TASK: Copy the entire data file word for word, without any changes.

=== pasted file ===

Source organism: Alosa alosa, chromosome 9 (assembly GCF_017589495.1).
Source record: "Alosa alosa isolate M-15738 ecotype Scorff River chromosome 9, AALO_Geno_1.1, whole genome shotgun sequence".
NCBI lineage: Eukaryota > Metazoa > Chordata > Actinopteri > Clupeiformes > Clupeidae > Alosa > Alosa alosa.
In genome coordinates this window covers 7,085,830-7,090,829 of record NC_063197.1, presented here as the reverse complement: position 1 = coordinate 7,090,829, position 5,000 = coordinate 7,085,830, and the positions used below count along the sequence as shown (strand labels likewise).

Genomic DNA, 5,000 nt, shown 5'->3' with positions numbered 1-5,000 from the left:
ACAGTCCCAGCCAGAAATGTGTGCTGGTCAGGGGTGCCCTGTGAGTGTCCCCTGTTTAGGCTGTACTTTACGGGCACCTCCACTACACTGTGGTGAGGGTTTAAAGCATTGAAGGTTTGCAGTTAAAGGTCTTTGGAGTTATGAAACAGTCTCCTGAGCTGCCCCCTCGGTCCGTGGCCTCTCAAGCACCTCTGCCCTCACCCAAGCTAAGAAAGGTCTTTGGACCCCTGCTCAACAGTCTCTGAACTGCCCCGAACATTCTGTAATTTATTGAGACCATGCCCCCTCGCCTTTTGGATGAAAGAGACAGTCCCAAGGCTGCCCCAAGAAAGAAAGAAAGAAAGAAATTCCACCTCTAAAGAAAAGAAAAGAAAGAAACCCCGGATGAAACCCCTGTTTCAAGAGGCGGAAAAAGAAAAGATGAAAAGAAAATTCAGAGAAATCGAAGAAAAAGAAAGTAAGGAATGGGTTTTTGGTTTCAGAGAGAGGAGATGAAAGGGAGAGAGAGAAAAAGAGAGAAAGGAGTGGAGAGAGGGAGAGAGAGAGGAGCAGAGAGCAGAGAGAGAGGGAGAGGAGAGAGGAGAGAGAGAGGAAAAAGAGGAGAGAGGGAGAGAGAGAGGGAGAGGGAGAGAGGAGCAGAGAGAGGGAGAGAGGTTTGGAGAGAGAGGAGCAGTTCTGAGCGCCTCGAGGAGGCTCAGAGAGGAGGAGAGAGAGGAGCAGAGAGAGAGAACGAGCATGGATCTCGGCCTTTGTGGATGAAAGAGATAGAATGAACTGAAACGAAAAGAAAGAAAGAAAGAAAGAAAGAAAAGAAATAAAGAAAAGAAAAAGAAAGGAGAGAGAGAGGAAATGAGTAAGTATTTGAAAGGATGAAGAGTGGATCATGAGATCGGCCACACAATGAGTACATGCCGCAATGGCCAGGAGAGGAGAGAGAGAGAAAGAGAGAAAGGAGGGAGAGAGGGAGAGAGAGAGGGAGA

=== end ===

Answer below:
Source organism: Alosa alosa, chromosome 9 (assembly GCF_017589495.1).
Source record: "Alosa alosa isolate M-15738 ecotype Scorff River chromosome 9, AALO_Geno_1.1, whole genome shotgun sequence".
NCBI lineage: Eukaryota > Metazoa > Chordata > Actinopteri > Clupeiformes > Clupeidae > Alosa > Alosa alosa.
In genome coordinates this window covers 7,085,830-7,090,829 of record NC_063197.1, presented here as the reverse complement: position 1 = coordinate 7,090,829, position 5,000 = coordinate 7,085,830, and the positions used below count along the sequence as shown (strand labels likewise).

Genomic DNA, 5,000 nt, shown 5'->3' with positions numbered 1-5,000 from the left:
ACAGTCCCAGCCAGAAATGTGTGCTGGTCAGGGGTGCCCTGTGAGTGTCCCCTGTTTAGGCTGTACTTTACGGGCACCTCCACTACACTGTGGTGAGGGTTTAAAGCATTGAAGGTTTGCAGTTAAAGGTCTTTGGAGTTATGAAACAGTCTCCTGAGCTGCCCCCTCGGTCCGTGGCCTCTCAAGCACCTCTGCCCTCACCCAAGCTAAGAAAGGTCTTTGGACCCCTGCTCAACAGTCTCTGAACTGCCCCGAACATTCTGTAATTTATTGAGACCATGCCCCCTCGCCTTTTGGATGAAAGAGACAGTCCCAAGGCTGCCCCAAGAAAGAAAGAAAGAAAGAAATTCCACCTCTAAAGAAAAGAAAAGAAAGAAACCCCGGATGAAACCCCTGTTTCAAGAGGCGGAAAAAGAAAAGATGAAAAGAAAATTCAGAGAAATCGAAGAAAAAGAAAGTAAGGAATGGGTTTTTGGTTTCAGAGAGAGGAGATGAAAGGGAGAGAGAGAAAAAGAGAGAAAGGAGTGGAGAGAGGGAGAGAGAGAGGAGCAGAGAGCAGAGAGAGAGGGAGAGGAGAGAGGAGAGAGAGAGGAAAAAGAGGAGAGAGGGAGAGAGAGAGGGAGAGGGAGAGAGGAGCAGAGAGAGGGAGAGAGGTTTGGAGAGAGAGGAGCAGTTCTGAGCGCCTCGAGGAGGCTCAGAGAGGAGGAGAGAGAGGAGCAGAGAGAGAGAACGAGCATGGATCTCGGCCTTTGTGGATGAAAGAGATAGAATGAACTGAAACGAAAAGAAAGAAAGAAAGAAAGAAAGAAAAGAAATAAAGAAAAGAAAAAGAAAGGAGAGAGAGAGGAAATGAGTAAGTATTTGAAAGGATGAAGAGTGGATCATGAGATCGGCCACACAATGAGTACATGCCGCAATGGCCAGGAGAGGAGAGAGAGAGAAAGAGAGAAAGGAGGGAGAGAGGGAGAGAGAGAGGGAGA